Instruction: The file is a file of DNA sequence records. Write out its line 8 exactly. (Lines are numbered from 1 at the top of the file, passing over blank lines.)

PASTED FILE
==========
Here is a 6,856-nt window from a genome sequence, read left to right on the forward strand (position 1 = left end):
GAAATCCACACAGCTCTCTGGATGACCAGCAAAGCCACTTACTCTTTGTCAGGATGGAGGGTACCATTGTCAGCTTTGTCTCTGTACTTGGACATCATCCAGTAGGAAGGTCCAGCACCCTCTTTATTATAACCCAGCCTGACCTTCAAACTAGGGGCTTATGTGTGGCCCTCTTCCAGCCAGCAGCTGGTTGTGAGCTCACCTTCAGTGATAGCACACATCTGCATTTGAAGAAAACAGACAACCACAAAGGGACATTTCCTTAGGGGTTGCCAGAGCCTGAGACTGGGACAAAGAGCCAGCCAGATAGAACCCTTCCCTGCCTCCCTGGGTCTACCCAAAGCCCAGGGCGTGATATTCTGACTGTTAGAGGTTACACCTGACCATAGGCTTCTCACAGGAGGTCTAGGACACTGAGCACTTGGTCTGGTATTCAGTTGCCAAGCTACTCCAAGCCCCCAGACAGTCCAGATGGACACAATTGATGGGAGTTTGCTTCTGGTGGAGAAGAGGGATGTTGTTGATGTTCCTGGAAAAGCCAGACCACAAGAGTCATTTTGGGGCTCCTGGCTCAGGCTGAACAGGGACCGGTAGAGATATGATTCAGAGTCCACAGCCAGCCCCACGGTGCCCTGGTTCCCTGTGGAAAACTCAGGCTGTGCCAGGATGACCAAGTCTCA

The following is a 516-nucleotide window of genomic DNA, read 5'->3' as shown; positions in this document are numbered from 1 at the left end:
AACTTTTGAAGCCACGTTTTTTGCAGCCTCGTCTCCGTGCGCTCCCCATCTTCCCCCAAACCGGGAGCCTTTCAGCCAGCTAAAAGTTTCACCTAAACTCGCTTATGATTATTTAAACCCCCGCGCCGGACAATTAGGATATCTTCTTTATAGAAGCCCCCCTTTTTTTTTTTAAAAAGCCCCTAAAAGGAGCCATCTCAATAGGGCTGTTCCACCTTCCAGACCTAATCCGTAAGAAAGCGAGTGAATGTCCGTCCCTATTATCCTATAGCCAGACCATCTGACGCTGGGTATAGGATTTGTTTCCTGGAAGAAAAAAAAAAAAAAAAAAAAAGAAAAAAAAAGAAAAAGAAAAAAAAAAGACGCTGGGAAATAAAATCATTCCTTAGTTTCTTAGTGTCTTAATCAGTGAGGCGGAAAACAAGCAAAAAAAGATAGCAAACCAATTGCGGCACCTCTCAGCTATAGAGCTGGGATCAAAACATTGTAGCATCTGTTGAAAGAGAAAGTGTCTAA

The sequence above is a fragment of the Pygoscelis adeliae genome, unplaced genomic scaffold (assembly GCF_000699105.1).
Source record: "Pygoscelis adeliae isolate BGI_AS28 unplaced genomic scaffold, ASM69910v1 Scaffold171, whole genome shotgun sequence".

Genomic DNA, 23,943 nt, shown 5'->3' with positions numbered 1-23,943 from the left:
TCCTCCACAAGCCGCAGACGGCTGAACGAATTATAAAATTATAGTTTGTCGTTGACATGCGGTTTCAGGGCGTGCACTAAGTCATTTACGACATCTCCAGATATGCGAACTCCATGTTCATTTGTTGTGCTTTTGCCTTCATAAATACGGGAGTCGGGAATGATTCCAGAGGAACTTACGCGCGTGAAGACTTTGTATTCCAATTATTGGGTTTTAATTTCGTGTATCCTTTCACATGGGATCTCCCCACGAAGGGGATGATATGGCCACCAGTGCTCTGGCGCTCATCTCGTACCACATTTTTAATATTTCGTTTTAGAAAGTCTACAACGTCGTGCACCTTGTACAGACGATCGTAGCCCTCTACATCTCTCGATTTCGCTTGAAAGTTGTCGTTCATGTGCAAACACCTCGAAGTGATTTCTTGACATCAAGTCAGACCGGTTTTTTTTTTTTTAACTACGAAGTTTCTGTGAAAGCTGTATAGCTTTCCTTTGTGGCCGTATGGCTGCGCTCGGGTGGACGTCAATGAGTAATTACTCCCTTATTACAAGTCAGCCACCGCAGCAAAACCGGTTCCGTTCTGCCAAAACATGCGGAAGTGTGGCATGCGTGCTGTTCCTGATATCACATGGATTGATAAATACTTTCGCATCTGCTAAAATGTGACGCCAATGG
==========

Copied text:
TCCTCCACAAGCCGCAGACGGCTGAACGAATTATAAAATTATAGTTTGTCGTTGACATGCGGTTTCAGGGCGTGCACTAAGTCATTTACGACATCTCCAGATATGCGAACTCCATGTTCATTTGTTGTGCTTTTGCCTTCATAAATACGGGAGTCGGGAATGATTCCAGAGGAACTTACGCGCGTGAAGACTTTGTATTCCAATTATTGGGTTTTAATTTCGTGTATCCTTTCACATGGGATCTCCCCACGAAGGGGATGATATGGCCACCAGTGCTCTGGCGCTCATCTCGTACCACATTTTTAATATTTCGTTTTAGAAAGTCTACAACGTCGTGCACCTTGTACAGACGATCGTAGCCCTCTACATCTCTCGATTTCGCTTGAAAGTTGTCGTTCATGTGCAAACACCTCGAAGTGATTTCTTGACATCAAGTCAGACCGGTTTTTTTTTTTTTAACTACGAAGTTTCTGTGAAAGCTGTATAGCTTTCCTTTGTGGCCGTATGGCTGCGCTCGGGTGGACGTCAATGAGTAATTACTCCCTTATTACAAGTCAGCCACCGCAGCAAAACCGGTTCCGTTCTGCCAAAACATGCGGAAGTGTGGCATGCGTGCTGTTCCTGATATCACATGGATTGATAAATACTTTCGCATCTGCTAAAATGTGACGCCAATGG